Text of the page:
By Pauline Ng, (c) 2016, ASIAONE GROUP(c) 2016
The Invest Malaysia conference opening in Kuala Lumpur on Tuesday could prove awkward for the country, coming as it does after last week’s release of a parliamentary report revealing poor governance and management controls at the Ministry of Finance-owned company, 1MDB.
Prime Minister Najib Razak is scheduled to deliver an address to about 2,000 delegates at the event, even as the report has raised concerns over the operations of other state-owned firms and the role of key institutions.
How potential investors view Malaysia is clear from a recent survey of fund managers by Moody’s, which indicated that 1MDB’s debt – since pared down with the sale of its energy and property assets – remains a political risk factor.
Over the weekend, the Hansard transcripts of the hearings of the Parliamentary Public Accounts Committee (PAC) revealed that although Minister of Finance Incorporated (MoF Incorporated) was the sole shareholder of 1MDB, the ministry had no board representation and was bypassed by the 1MDB management.
But Article 117 of 1MDB’s memorandum and articles of association (M&A) gave Mr Najib the power to approve all matters including the composition of the board, investment decisions, or changes to the M&A.
Finance ministry executives told the PAC that they were in the dark about 1MDB’s operations; MoF Inc secretary-general Mohamad Isa Hussain disclosed that 1MDB’s M&A barred government officers from sitting on the board, and that corporate or funding matters had never been referred to the ministry or to MoF Inc.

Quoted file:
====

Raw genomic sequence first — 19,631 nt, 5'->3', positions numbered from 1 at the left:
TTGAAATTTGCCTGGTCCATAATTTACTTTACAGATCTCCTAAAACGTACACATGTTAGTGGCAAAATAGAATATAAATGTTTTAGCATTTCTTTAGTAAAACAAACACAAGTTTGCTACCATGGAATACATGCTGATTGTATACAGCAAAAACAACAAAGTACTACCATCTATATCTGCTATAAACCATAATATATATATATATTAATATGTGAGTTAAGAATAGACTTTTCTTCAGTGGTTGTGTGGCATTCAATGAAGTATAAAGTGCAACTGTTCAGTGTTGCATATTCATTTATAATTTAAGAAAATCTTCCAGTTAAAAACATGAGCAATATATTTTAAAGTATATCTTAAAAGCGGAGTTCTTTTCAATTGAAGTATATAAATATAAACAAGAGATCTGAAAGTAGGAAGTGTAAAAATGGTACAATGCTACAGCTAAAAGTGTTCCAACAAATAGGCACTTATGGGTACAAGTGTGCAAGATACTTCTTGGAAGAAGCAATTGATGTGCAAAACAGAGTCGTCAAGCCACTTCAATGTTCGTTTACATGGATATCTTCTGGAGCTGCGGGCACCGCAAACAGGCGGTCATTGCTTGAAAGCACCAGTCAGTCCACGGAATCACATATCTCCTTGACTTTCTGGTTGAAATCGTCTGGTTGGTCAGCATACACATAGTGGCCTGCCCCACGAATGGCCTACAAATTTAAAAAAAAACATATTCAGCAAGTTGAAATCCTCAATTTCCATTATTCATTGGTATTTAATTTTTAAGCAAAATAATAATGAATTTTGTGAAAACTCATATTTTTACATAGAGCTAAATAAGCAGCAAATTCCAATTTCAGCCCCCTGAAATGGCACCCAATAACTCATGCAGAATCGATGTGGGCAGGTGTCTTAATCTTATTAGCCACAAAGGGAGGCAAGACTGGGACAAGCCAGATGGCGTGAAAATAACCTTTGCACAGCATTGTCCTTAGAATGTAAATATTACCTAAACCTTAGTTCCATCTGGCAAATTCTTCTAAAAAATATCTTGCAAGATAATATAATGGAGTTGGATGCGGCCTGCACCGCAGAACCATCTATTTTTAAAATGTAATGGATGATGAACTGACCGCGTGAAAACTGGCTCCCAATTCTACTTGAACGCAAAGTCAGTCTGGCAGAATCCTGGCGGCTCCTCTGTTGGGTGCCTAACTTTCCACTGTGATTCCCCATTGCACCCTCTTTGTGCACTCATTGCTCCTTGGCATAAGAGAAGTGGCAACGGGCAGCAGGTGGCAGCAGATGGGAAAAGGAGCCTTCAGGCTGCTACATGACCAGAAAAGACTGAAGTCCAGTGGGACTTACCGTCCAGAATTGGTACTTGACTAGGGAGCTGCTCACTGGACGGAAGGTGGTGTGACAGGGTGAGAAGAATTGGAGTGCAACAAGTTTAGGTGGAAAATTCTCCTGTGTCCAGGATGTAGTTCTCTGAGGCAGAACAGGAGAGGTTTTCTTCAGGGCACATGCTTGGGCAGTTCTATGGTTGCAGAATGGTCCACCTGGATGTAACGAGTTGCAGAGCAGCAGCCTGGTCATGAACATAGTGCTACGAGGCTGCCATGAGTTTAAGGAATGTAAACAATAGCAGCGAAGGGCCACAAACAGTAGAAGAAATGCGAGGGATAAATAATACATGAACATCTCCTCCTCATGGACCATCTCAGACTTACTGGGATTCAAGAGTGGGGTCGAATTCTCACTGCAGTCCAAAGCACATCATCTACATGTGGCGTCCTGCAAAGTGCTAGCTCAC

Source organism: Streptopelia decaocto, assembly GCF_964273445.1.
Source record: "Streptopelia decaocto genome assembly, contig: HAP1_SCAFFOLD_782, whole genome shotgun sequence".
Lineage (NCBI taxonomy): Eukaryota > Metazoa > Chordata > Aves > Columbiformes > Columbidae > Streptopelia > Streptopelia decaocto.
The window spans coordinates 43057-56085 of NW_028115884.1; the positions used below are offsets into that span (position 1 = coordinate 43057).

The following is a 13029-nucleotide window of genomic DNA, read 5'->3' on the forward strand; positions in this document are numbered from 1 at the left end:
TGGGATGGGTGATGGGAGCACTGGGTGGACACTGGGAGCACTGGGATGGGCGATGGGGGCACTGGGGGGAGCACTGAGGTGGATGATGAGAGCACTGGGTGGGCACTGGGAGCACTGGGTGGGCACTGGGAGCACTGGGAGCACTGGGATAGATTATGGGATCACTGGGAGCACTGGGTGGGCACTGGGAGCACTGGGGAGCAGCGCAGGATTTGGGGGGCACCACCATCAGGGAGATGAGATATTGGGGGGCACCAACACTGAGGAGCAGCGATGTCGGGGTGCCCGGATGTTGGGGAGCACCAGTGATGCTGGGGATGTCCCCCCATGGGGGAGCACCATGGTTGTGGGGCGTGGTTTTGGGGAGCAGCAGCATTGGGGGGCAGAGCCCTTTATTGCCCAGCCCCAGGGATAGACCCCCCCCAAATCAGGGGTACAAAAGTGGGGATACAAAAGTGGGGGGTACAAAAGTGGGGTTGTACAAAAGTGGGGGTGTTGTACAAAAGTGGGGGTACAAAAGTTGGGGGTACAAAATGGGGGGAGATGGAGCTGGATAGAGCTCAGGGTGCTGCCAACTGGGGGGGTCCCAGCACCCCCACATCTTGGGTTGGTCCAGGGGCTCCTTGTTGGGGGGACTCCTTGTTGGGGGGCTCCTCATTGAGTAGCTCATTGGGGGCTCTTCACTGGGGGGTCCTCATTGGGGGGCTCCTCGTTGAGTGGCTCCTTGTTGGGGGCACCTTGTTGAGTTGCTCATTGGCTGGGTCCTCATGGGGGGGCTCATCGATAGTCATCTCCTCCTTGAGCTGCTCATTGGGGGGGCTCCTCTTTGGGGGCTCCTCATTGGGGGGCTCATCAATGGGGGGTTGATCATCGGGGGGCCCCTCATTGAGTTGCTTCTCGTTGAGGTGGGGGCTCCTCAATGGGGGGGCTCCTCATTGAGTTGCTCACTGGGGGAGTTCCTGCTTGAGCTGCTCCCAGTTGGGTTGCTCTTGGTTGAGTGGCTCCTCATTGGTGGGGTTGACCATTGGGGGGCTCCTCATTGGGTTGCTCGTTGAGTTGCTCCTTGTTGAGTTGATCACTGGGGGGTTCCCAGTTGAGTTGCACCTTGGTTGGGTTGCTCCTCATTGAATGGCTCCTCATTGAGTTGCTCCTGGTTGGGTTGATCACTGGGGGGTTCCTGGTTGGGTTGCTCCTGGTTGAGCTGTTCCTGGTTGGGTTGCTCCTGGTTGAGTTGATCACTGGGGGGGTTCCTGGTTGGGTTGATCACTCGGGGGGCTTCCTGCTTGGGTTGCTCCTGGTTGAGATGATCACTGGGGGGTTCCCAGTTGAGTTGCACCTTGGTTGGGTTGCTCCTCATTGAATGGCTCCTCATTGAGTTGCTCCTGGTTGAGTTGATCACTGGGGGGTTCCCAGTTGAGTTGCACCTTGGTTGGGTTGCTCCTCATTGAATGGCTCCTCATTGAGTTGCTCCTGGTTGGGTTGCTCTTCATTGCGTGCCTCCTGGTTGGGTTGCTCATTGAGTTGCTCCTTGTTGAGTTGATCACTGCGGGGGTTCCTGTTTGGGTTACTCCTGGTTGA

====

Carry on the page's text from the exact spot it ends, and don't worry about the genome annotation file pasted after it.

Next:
PAC members were shocked that the government received not a single report, despite enormous government guarantees and letters of support going out to 1MDB; this funding had snowballed past RM20 billion (S$6.9 billion) by January this year. By then, its debts had shot to RM50 billion, against its assets of RM53 billion, said the PAC report.
The report laid the blame for the bulk of 1MDB’s misadventures on its former chief executive Shahrol Azral Ibrahim Halmi, and to a lesser degree, its directors.
Set up in 2009 under Mr Najib, who is also the finance minister and chair of 1MDB’s advisory panel, 1MDB has a record of transactions that have triggered probes around the world.
The director of a public-listed company, noting the failure in governance and looking ahead to this week’s investors’ conference, said: “There’s already so much criticism of Malaysia, and an investor would have to think carefully before making any investment decision.”
A director of a consumer-goods company said that although all six 1MDB directors have now offered to resign, they should also step down from their other board positions in public-listed or state-controlled firms.
PAC has made a few recommendations, including the scrapping of Article 117. Institute for Democracy and Economic Affairs Wan Saiful Wan Jan said the seemingly unfettered power accorded to Mr Najib under Article 117 aside, appointing him chairman of the advisory panel was questionable from a governance perspective.
Mr Wan proposed a comprehensive review of other federal- and state-owned corporate entities so that their debts can be properly ascertained.
In addition to allegations involving some of 1MDB’s transactions, Mr Najib is also embroiled over a deposit of RM42 million found in his personal bank accounts from the Finance ministry-controlled SRC International Sdn Bhd.
In the interests of transparency, corporate executives said the Auditor-General’s report on 1MDB – now classified under the Official Secrets Act – has to be declassified and the practice of allowing an individual to hold both the prime minister and finance portfolios, done away with.
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